The two largest brands of scrapple in Philadelphia are Habbersett and Rapa, controlling approximately half and one-quarter of the market respectively. Rapa accounts for about three-quarters of the Baltimore market. The title of jazz artist Charlie Parker’s 1947 composition “Scrapple from the Apple” is inspired by the food scrapple, in the Big Apple (New York City).Scrapple is fully cooked when purchased. It is then typically cut into 1⁄4-to-3⁄4-inch-thick (0.6 to 1.9 cm) slices and pan-fried until brown to form a crust. It is sometimes first coated with flour. It may be fried in butter or oil and is sometimes deep-fried. Scrapple can also be broiled, which gives the scrapple a crisp exterior.

The roots of the culinary traditions that led to the development of scrapple in America have been traced back to pre-Roman Europe. The more immediate culinary ancestor of scrapple was the Low German dish called panhas, which was adapted to make use of locally available ingredients, and it is still called “Pannhaas”, “panhoss”, “ponhoss”, or “pannhas” in parts of Pennsylvania. The first recipes were created by German colonists who settled near Philadelphia and Chester County, Pennsylvania in the 17th and 18th centuries. As a result, scrapple is strongly associated with areas surrounding Philadelphia, Pittsburgh, Baltimore, Washington, D.C.; Eastern Pennsylvania, New Jersey, Maryland, Delaware, Southern New York, and the Delmarva Peninsula. Its popularity on the Delmarva Peninsula is celebrated the second weekend of October during the annual “Apple Scrapple Festival” in Bridgeville, Delaware.
Scrapple and panhaas are commonly considered an ethnic food of the Pennsylvania Dutch, including the Mennonites and Amish. Scrapple is found in supermarkets throughout the region in both fresh and frozen refrigerated cases.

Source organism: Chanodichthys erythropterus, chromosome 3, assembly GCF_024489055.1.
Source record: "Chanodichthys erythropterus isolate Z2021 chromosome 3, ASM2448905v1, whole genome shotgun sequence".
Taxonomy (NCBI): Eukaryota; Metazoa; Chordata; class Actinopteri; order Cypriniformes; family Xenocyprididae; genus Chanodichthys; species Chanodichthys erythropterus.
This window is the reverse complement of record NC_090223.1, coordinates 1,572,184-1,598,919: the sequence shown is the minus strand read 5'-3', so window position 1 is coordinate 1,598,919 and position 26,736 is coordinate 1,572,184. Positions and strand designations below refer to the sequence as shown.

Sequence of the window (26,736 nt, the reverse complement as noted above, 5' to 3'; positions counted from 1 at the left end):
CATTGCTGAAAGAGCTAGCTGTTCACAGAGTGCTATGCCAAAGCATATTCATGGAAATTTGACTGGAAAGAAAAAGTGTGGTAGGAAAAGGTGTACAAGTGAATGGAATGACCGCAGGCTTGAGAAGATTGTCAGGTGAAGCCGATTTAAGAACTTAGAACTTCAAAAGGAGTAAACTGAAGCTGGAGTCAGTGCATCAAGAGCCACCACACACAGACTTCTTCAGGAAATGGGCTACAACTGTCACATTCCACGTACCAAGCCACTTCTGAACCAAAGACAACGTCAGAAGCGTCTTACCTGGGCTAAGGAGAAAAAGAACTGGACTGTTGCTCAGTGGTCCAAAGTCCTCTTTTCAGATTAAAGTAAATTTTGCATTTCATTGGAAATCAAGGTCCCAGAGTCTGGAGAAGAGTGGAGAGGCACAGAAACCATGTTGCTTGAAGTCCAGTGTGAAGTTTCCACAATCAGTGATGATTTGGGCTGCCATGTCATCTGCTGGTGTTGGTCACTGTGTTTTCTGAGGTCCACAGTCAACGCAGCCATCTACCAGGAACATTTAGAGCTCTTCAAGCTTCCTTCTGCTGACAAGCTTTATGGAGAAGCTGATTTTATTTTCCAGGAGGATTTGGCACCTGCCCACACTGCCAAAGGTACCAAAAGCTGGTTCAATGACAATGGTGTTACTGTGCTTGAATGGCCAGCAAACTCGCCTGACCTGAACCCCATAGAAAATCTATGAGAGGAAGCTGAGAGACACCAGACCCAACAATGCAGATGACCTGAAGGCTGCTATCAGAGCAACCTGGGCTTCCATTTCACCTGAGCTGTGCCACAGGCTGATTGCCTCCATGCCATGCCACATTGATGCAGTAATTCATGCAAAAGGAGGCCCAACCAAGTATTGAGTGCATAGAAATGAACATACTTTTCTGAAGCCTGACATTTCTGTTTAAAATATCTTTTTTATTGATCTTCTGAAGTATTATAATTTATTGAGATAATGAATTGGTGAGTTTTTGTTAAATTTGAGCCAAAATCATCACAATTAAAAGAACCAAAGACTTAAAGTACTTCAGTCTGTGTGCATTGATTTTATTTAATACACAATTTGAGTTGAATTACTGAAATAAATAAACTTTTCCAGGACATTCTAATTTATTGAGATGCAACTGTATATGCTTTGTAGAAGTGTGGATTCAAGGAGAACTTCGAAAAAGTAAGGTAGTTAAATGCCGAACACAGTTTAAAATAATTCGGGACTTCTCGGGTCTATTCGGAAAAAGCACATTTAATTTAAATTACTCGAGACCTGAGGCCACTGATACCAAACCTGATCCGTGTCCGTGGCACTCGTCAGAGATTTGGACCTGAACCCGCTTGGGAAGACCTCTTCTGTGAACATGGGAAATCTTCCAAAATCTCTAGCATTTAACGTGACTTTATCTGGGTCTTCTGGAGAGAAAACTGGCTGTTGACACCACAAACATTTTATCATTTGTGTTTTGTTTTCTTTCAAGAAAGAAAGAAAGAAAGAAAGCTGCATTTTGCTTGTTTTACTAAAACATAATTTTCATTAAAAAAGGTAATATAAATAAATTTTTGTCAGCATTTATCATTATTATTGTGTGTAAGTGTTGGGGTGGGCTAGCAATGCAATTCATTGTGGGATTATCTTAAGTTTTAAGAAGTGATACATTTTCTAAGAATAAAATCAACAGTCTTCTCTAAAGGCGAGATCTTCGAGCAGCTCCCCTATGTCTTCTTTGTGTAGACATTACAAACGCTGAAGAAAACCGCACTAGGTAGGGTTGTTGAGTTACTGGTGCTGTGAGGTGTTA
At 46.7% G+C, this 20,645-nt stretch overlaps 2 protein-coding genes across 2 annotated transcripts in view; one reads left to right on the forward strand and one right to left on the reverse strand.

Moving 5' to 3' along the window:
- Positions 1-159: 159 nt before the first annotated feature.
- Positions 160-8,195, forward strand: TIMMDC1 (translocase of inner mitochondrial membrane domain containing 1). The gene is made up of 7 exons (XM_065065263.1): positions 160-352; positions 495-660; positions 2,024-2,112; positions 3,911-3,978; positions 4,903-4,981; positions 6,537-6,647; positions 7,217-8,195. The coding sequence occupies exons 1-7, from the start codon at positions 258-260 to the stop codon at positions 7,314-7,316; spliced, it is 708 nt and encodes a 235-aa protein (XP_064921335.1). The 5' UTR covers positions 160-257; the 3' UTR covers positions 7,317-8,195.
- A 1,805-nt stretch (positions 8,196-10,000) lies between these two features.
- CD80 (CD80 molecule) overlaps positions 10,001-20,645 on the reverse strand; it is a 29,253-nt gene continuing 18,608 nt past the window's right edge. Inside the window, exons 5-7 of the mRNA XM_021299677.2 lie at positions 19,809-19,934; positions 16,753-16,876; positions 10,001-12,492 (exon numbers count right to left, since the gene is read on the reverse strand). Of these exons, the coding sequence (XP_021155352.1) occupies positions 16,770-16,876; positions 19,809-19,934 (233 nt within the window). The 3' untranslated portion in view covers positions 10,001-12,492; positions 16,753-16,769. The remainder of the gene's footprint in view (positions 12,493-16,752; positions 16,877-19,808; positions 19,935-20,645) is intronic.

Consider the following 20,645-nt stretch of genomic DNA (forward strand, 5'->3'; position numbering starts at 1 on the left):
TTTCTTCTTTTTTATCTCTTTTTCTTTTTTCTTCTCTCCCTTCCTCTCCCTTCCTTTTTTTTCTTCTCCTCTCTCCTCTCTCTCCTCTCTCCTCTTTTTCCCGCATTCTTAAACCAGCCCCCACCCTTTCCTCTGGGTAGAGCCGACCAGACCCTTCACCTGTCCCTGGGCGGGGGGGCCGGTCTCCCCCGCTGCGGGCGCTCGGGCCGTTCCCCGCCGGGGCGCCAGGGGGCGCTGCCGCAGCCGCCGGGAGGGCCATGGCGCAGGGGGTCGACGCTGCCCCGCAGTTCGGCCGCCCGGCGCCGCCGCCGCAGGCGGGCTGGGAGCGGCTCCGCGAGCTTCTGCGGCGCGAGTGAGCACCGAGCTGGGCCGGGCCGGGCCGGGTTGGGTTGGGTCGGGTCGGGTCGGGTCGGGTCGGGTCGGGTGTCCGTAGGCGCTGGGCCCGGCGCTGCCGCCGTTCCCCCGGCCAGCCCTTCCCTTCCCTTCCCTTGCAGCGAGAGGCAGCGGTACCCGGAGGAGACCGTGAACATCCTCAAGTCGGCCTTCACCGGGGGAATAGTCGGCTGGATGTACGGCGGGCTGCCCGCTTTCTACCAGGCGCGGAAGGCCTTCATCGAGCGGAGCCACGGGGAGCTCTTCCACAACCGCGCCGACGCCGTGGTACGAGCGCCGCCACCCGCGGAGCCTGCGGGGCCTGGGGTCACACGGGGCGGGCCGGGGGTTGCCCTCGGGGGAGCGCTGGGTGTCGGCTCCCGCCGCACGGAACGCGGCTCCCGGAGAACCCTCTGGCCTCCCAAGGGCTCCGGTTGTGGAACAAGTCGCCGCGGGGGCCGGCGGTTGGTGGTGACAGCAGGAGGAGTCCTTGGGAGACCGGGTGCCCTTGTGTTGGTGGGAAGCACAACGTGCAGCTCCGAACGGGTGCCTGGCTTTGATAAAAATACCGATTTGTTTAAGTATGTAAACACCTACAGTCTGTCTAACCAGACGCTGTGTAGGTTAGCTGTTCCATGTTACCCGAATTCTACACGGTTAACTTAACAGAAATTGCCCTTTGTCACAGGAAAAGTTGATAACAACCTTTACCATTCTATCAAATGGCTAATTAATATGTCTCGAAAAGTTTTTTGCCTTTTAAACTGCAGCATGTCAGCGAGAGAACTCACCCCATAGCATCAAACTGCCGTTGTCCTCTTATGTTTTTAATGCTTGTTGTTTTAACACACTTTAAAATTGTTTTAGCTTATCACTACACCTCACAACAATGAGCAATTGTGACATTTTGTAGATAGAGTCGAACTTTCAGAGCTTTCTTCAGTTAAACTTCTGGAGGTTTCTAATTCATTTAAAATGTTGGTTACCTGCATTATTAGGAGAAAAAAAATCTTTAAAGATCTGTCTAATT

What is the German version of scrapple?
Technically goetta is a type of scrapple, though scrapple has become associated with Germans who settled in Pennsylvania, while goetta is associated with Germans who settled in Cincinnati. Both dishes were created as a way to use up scraps of meat, especially the offal, and are traditionally pan fried.
Scrapple is usually eaten as a breakfast side dish. It can be served plain or with either sweet or savory condiments: apple butter, ketchup, jelly, maple syrup, honey, or mustard. Scrapple is typically made of hog offal, such as the head, heart, liver, and other trimmings, which are boiled with any bones attached (often the entire head), to make a broth. Once cooked, bones and fat are removed, the meat is reserved, and (dry) cornmeal is boiled in the broth to make a mush. The meat, finely minced, is returned to the pot and seasonings, typically sage, thyme, savory, black pepper, and others are added. The mush is formed into loaves and allowed to cool thoroughly until set. The proportions and seasoning are very much a matter of the region and the cook’s taste. A few manufacturers have introduced beef and turkey varieties and color the loaf to retain the traditional coloration derived from the original pork liver base.Wenn Sie damit einverstanden sind, verwenden wir auch Cookies, um Ihr Einkaufserlebnis in den Stores zu ergänzen. Dies wird auch in unseren Cookie-Bestimmungen beschrieben. Dies beinhaltet die Verwendung von Cookies von Erst- und Drittanbietern, die Standardgeräteinformationen wie eine eindeutige Kennzeichnung speichern oder darauf zugreifen. Drittanbieter verwenden Cookies, um personalisierte Anzeigen zu schalten, deren Wirksamkeit zu messen, Erkenntnisse über Zielgruppen zu generieren und Produkte zu entwickeln und zu verbessern. Klicken Sie auf „Cookies anpassen“, um diese Cookies abzulehnen, detailliertere Einstellungen vorzunehmen oder mehr zu erfahren. Sie können Ihre Auswahl jederzeit ändern, indem Sie die Cookie-Einstellungen, wie in den Cookie-Bestimmungen beschrieben, aufrufen. Um mehr darüber zu erfahren, wie und zu welchen Zwecken Amazon personenbezogene Daten (z. B. den Bestellverlauf im Amazon Store) verwendet, lesen Sie bitte unsere Datenschutzerklärung.

What animals are in scrapple?
Scrapple is a dish made out of the leftover butchering of different animals such as pigs, chickens, and cows, more specifically the entrails and internal organs, which are boiled, minced and mixed with cornbread, wheat flour, and spices.